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Our Top 10 Favorite Games and Toys to Promote Language and Articulation: #6 Let’s Go Fishin’ Game

November 15, 2016

 

It’s the most exciting time of year and also one of the busiest times of the year for many. Not to worry…District Speech and Language is here to help you with that holiday shopping list. We’re continuing our countdown of great, fun, and engaging toys and games that promote both speech and language!

 

It’s the most exciting time of year and also one of the busiest times of the year for many. Not to worry…District Speech and Language is here to help you with that holiday shopping list. We’re continuing our countdown of great, fun, and engaging toys and games that promote both speech and language!

 

This week: Let’s Go Fishin’ Game

 

Let’s Go Fishin’ came to our attention via an Occupational Therapist friend of District Speech. She pointed out how helpful it is for fine motor skills, as well as hand-eye coordination. After seeing how much fun kids were having while playing, it was easy to imagine incorporating it into speech and language sessions. Now, whenever our school-aged kiddos (ages 4-7 years) see this game brought out, their faces immediately light up! Let’s Go Fishin’ even includes several fishing poles, so you’re able to play with a whole group.

 

Let’s Go Fishin’ – A Game You Can Play Over and Over again!

 

Whether at home, at school, or in the clinic here’s how you can use this fun game to promote speech and language: 

 

A) Receptive Language/Auditory Comprehension

 

Playing with Let’s Go Fishin’ is a fun way to work on receptive language, specifically following directions and basic concepts. Here’s how to use with your school-aged client or child:

 

1. Skill: Following one- and two-step directions is essential for school-aged children to ensure they can follow along in the classroom and complete class assignments.

 

How to use:  Have your child or client listen and then follow directions such as “pick up one fish,” “catch a red fish, then put it on the table,” “get a yellow fishing pole and give it to me,” or “before you catch the blue fish, catch the green fish.”

 

2. Skill: Understanding of basic concepts. The fish included in the game are various colors and they’re able to open and close their mouths. Promote an understanding of basic concepts by having your child or client identify the appropriate color or the common opposite of whether the mouth is open or closed. You can also target 1:1 correspondence and quantitative concepts.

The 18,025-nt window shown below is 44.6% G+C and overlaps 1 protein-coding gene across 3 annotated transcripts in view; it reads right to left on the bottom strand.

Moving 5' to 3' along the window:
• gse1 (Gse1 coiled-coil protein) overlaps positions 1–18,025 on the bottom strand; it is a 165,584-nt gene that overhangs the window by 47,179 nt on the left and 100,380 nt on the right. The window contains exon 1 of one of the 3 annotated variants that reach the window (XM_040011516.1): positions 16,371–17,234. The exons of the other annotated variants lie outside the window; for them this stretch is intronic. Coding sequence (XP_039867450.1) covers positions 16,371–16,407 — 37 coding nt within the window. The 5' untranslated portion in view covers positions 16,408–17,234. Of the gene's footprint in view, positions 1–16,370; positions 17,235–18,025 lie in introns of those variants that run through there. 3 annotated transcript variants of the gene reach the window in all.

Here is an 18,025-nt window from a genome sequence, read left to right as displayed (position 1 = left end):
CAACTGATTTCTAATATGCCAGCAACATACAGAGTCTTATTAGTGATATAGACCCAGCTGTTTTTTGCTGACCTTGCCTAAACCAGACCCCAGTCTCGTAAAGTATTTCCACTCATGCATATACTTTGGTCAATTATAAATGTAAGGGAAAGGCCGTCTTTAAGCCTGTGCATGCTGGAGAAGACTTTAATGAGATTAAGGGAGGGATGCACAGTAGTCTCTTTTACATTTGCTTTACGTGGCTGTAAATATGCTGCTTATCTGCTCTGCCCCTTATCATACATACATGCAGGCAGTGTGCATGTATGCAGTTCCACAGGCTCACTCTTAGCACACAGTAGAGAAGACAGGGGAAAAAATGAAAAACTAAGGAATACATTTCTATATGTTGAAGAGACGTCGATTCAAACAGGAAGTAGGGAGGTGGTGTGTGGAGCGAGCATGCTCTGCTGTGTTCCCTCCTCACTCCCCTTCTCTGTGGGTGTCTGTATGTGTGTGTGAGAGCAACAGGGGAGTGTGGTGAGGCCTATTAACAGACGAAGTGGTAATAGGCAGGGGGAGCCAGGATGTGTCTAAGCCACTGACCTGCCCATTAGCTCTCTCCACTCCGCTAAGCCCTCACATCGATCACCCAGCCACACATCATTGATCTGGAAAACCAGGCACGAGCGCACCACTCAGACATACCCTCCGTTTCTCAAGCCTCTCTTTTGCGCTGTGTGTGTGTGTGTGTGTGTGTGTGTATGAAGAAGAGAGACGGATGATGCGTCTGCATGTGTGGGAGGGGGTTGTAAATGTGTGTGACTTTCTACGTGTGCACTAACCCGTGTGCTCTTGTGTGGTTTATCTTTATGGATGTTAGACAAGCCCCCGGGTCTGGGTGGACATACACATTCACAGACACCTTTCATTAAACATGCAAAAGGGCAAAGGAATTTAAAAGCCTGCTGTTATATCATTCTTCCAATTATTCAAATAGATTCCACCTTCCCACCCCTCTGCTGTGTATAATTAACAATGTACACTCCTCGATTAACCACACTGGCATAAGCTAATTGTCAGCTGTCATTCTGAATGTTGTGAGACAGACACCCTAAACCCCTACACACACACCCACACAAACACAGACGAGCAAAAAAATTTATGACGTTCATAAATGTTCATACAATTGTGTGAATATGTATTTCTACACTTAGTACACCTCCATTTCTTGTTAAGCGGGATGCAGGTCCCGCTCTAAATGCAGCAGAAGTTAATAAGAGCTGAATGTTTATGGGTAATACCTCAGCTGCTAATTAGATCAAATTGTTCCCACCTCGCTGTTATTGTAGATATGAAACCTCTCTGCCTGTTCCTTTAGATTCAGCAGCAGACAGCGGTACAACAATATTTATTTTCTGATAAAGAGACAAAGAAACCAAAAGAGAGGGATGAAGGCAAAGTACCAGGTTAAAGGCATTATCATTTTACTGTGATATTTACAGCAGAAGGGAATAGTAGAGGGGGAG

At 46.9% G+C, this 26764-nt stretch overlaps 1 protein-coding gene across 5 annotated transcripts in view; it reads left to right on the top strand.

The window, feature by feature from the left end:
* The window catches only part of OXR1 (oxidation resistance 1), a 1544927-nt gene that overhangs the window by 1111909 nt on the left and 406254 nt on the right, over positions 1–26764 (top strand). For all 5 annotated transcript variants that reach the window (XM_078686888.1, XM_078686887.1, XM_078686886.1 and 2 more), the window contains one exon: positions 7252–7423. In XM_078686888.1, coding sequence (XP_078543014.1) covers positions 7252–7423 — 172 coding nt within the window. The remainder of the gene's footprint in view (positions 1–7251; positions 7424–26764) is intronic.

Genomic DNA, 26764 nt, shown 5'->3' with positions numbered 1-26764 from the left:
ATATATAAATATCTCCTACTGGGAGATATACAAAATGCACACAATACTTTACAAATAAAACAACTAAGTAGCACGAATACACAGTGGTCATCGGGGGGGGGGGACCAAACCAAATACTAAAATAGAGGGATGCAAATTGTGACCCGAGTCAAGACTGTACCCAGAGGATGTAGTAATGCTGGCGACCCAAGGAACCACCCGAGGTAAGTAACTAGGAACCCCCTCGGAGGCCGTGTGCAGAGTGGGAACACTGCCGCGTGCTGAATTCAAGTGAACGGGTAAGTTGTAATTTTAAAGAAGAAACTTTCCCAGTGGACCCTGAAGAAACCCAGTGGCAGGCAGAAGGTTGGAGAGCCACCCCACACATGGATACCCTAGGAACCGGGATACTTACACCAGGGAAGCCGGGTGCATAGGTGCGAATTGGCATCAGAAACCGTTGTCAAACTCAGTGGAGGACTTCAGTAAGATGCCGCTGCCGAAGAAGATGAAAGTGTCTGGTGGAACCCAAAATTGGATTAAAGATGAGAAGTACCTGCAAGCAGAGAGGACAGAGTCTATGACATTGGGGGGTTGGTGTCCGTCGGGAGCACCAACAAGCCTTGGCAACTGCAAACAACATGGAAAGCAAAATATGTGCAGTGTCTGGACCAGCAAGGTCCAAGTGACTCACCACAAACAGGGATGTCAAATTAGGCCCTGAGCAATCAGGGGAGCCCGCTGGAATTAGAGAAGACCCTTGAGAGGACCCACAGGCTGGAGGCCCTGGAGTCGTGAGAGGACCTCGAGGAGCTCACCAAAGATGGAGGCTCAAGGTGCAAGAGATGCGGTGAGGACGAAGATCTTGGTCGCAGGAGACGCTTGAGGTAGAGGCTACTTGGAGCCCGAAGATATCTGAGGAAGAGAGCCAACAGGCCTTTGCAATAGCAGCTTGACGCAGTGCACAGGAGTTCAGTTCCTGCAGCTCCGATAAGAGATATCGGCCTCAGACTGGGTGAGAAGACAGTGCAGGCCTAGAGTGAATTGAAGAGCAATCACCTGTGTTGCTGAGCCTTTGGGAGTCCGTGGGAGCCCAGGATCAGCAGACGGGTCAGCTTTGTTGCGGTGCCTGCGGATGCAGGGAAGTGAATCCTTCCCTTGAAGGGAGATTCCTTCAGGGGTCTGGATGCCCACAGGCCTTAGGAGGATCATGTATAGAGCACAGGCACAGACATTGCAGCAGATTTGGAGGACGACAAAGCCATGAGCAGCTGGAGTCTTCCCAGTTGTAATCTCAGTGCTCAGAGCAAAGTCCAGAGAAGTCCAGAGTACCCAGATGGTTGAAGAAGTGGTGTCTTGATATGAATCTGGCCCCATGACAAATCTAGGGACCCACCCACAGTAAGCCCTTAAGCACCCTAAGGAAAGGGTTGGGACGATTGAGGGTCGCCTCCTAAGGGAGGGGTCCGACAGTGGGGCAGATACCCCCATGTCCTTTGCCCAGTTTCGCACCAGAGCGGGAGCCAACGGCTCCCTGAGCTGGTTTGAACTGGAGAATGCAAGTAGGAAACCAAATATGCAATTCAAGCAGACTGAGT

How to use:  Elicit identification of colors by saying something like, “find the red fish” or “find the blue fish.” You can also work on 1:1 correspondence by saying “give me one fish” or “give me one fishing pole.” Then continue working on quantitative concepts through the following examples: “give me SOME fish,” “give me MORE fish,” “who has the MOST fish?” and “who has LESS fish?”

 

B) Expressive Language

 

If your child or client has a developmental or language delay, with weaknesses in oral expression, you can use this game for a variety of expressive language tasks. Here are some helpful examples:

 

1. Before getting what he/she wants, have him/her make verbal requests such as “red fishing pole please” or “I want the blue fish.”

 

2. Work on lengthening utterances. For example, if you ask your kiddo which fish he/she caught, he/she might say “red.” Prompt for a longer utterance and/or complete sentence such as “I caught the red fish.”

 

C) Articulation

 

If your child or client is working on a specific sound, you can practice several trials of that sound and then allow him/her to take a turn fishing. Go back and forth like this until all the fish are caught or until you’ve completed all of your trials.

 

We’re nearing the end of our countdown of toys and games to promote speech and language! Avoid having to catch up and don’t miss #7 coming up next Monday. ‘Til then, have a great week!

 

If you live in the D.C. area and have concerns about your child’s language or articulation and would like to seek additional help beyond what your school based speech language pathologist may be able to provide, visit www.districtspeech.com for more information on our assessment and therapy services for children of all ages.

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